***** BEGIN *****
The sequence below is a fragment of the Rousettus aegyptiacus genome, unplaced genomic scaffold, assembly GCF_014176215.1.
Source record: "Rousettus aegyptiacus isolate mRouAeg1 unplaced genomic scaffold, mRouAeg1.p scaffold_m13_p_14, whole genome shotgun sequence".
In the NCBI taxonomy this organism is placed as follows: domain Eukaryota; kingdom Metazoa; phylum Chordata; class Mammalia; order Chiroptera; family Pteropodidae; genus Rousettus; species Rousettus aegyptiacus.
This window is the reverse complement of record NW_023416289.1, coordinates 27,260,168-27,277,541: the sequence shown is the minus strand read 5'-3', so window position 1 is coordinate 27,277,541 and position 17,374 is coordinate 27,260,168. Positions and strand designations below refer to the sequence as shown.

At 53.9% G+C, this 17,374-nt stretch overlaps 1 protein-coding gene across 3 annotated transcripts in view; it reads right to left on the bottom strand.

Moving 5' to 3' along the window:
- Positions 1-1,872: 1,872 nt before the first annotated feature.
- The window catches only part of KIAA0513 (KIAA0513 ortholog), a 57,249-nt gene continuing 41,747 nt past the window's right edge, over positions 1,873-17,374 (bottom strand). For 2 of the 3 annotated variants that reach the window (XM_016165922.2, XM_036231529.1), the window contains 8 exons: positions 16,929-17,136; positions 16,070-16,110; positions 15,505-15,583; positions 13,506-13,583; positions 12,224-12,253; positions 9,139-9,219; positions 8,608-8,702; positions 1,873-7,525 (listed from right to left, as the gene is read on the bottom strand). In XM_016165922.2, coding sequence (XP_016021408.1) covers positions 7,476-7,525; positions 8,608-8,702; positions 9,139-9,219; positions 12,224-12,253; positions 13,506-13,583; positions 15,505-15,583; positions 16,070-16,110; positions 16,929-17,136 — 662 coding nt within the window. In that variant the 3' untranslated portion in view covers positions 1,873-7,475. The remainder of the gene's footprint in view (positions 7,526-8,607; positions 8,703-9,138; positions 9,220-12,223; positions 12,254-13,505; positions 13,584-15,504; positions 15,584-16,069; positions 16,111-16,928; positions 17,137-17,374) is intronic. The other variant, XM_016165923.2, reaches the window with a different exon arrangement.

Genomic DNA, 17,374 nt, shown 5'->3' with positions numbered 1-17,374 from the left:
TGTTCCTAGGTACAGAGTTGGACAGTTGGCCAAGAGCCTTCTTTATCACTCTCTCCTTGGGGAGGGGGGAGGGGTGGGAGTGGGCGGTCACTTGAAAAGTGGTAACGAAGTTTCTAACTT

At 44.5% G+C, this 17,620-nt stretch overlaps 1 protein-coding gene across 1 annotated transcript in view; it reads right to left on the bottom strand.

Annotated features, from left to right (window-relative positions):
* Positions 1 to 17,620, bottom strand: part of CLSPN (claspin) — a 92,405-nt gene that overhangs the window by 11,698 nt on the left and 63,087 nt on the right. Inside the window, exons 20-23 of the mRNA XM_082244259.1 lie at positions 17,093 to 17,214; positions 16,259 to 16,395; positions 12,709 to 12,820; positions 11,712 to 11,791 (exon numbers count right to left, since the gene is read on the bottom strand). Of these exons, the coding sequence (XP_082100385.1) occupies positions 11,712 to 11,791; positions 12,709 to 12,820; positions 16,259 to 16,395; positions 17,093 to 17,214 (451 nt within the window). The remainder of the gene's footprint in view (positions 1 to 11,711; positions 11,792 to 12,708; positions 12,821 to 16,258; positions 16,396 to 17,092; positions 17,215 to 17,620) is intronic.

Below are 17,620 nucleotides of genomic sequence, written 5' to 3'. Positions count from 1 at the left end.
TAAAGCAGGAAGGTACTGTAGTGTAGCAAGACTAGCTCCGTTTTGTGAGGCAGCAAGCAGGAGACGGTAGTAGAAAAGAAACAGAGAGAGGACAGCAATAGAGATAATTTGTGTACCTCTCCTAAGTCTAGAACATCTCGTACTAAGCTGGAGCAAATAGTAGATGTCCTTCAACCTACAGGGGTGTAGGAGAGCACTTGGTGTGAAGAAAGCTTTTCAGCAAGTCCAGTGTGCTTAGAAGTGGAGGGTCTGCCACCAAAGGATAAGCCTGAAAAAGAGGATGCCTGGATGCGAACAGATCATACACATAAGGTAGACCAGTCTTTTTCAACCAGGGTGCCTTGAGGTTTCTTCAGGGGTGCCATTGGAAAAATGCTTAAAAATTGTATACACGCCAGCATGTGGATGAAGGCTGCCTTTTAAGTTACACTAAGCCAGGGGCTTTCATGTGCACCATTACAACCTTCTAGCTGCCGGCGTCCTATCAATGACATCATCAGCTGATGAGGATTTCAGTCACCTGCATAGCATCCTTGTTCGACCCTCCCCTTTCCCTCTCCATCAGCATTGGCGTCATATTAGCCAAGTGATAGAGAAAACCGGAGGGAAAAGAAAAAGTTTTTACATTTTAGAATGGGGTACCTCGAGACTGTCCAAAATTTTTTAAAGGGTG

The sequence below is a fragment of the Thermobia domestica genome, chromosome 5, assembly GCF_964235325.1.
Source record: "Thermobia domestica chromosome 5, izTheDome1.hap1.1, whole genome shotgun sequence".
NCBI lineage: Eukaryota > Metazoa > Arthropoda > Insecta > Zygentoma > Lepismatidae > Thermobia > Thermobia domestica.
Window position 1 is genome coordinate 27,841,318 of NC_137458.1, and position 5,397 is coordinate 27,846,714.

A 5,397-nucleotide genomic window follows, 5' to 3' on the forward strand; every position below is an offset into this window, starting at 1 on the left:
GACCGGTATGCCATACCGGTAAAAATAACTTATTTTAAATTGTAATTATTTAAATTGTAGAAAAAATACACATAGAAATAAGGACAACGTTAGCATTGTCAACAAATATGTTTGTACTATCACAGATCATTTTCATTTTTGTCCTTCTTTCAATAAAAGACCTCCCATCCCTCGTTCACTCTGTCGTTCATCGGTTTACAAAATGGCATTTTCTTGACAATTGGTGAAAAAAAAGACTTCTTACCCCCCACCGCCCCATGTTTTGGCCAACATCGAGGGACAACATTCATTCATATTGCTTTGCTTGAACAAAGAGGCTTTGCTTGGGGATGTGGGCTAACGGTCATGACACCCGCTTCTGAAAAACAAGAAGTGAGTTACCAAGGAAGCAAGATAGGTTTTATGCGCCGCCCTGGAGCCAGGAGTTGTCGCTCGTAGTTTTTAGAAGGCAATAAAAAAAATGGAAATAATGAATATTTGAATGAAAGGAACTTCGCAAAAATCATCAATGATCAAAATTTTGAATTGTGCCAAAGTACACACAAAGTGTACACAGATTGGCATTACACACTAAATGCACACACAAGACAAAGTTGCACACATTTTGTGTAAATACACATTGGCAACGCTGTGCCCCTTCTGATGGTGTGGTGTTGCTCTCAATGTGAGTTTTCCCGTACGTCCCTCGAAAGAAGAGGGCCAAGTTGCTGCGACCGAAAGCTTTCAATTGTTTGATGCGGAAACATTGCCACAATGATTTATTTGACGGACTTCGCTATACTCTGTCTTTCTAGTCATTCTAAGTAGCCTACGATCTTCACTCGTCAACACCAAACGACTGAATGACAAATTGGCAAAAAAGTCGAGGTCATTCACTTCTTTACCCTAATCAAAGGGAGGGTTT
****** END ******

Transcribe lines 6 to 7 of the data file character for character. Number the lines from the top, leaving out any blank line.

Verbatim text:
Moving 5' to 3' along the window:
- Positions 1-1,872: 1,872 nt before the first annotated feature.